My brain is on overload, and I must be careful with how I am negatively internalizing the Covid-19 crisis.
I just read a quote from Lou Holtz that has put things in perspective for me. He said: “I’ve never lived through a negative situation without getting something very positive out of it.”
Bam – right upside my head is how these words hit me.
In this time of crisis, it has been easy to focus on the negatives. As a business owner, I am concerned about the future; I’m concerned about the health and financial well-being of my employees; I am concerned about the security of our customers and the tens of thousands of families they support; I am concerned about our country.
I’ve been working on cash management, working feverishly on financial projections, working to provide support to my people, working to use the right words to inspire and comfort, working to show cautious optimism, but yet, I feel like I’m failing miserably. I am completely exhausted.
The quote above worked wonders on my psyche. I’ve lived through many tough times in my life, and Coach Holtz is right! In every bad situation that I’ve experienced, I have always been better off on the other side of it. This will be no exception!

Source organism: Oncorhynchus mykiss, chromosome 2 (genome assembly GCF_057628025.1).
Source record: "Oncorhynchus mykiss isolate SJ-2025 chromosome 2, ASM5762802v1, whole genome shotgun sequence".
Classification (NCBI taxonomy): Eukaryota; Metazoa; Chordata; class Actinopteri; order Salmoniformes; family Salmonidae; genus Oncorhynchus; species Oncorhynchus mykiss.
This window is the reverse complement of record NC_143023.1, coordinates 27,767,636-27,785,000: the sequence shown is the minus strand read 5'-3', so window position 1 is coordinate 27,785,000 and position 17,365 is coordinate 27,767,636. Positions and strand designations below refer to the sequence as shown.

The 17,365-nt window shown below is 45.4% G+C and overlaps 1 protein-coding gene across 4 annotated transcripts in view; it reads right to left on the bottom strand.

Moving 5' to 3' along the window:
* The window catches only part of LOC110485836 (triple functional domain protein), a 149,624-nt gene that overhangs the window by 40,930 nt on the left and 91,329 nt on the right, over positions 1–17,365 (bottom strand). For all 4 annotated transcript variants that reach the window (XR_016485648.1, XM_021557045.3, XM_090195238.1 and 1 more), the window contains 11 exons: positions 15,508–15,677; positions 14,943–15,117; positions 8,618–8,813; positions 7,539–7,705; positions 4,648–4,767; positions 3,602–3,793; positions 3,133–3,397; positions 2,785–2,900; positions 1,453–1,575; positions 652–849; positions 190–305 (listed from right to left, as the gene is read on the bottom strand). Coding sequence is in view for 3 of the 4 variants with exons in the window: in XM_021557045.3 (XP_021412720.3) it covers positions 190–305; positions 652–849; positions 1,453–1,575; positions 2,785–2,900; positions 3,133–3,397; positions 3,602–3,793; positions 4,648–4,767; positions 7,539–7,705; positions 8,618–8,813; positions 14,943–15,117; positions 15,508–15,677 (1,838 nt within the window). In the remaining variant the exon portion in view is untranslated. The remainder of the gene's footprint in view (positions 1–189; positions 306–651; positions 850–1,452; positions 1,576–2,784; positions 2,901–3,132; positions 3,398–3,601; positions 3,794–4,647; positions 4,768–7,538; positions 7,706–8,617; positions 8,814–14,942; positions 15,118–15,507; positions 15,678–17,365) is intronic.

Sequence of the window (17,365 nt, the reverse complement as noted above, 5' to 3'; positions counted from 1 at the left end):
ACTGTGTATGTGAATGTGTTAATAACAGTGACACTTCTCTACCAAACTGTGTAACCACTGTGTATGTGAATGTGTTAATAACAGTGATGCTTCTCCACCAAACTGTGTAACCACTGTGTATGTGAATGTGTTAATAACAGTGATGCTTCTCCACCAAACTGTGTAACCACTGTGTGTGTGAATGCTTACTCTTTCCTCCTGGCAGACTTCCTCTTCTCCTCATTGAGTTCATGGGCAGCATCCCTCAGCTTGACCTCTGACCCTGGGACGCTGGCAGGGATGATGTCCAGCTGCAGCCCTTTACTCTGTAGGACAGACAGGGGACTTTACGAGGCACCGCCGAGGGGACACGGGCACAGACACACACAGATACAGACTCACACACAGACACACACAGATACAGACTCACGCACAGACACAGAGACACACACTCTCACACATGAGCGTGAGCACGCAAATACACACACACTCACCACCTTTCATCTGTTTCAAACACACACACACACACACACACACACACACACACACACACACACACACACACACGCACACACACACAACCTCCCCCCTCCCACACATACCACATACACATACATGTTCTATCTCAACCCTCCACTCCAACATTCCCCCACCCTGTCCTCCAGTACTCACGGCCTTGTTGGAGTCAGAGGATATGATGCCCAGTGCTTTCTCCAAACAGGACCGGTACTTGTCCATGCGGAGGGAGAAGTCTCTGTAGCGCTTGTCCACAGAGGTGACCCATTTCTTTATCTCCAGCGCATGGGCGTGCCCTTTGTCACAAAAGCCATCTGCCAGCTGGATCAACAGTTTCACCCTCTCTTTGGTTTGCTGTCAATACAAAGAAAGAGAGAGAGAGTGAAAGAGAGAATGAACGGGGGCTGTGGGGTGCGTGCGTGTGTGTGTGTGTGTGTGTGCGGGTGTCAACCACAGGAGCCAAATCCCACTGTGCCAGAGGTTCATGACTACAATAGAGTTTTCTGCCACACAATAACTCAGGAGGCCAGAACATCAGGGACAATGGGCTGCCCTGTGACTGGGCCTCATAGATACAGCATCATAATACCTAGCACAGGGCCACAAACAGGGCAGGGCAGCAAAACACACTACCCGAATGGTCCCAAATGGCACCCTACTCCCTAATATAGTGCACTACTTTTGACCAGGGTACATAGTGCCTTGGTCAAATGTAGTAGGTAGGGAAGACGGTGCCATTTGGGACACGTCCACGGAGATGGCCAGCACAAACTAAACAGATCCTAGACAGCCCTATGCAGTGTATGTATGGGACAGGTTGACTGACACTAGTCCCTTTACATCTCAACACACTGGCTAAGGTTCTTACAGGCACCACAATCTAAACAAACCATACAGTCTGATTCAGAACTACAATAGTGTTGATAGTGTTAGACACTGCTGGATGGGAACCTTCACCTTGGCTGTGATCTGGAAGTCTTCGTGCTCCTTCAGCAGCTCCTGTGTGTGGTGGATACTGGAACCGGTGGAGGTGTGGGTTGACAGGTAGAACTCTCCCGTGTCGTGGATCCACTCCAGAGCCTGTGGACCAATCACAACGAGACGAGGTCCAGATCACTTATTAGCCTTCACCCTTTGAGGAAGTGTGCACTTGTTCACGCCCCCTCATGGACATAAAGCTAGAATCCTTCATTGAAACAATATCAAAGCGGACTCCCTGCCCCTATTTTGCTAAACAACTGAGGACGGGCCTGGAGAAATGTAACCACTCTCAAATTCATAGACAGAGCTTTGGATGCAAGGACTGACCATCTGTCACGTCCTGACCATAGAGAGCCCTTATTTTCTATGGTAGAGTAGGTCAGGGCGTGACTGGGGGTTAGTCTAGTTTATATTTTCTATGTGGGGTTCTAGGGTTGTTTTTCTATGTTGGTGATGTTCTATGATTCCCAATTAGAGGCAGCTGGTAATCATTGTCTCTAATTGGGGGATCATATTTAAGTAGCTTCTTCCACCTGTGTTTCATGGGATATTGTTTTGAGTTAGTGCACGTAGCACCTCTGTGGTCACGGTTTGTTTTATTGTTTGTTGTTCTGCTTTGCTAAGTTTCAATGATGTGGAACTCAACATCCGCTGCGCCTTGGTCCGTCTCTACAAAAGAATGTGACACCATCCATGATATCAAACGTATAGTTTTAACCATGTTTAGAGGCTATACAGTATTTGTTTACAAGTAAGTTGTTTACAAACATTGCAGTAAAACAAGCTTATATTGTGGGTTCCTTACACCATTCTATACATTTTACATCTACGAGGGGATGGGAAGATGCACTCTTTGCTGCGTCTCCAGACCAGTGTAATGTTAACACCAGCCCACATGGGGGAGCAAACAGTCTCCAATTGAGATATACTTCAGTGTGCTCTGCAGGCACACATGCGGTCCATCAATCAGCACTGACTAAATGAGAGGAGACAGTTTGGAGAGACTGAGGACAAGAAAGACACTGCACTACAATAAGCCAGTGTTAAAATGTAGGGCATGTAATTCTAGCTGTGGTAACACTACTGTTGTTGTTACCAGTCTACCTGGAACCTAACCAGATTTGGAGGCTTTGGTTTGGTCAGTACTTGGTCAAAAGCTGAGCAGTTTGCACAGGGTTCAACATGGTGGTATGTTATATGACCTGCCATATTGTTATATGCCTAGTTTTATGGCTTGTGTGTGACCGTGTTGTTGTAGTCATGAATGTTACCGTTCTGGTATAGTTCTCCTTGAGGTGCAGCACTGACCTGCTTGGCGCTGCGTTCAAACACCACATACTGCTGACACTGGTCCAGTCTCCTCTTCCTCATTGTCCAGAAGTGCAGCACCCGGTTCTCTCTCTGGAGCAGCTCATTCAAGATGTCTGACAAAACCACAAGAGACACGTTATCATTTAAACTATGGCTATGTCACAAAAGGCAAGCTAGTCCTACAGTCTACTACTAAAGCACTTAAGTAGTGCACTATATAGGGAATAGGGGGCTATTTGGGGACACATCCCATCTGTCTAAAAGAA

I have been too focused on negative things outside of my control, which is wreaking havoc on the cortisol levels in my brain – I’m in fight or flight mode all the time because I feel like I am in danger. Don’t get me wrong, it’s great to have such an efficient defensive mechanism as it is how the human species has survived. However, this stress hormone running at elevated levels is known by scientists to be public health enemy number one; it’s simply not good and interferes with learning and memory, lower immune function, increase weight gain, blood pressure, cholesterol, and heart disease—do I have to go any further?
More importantly, I’ve learned that situations like this can continually trigger cortisol in the brain with a snap, which means negative thoughts come more easily than positive thoughts. Based on this, I am focused on two activities that will positively impact me.
1) Since I now realize where I have been for several days, I am making a conscious decision to think a positive thought every time a negative one enters my brain. This activity will help me to produce dopamine, which is a feel-good chemical and will help to counteract the fight or flight mode.
2) To further increase my levels of dopamine output, I am increasing the level of my efforts of giving gratitude as I know this is will significantly combat my negative thoughts. To focus on the things in my life that make life worth living will lead to me getting more of these things – I know this to be true as this activity alone brought me through some very tough times.
Remember, your mind is powerful and controls every aspect of your life.
But who ultimately controls your mind?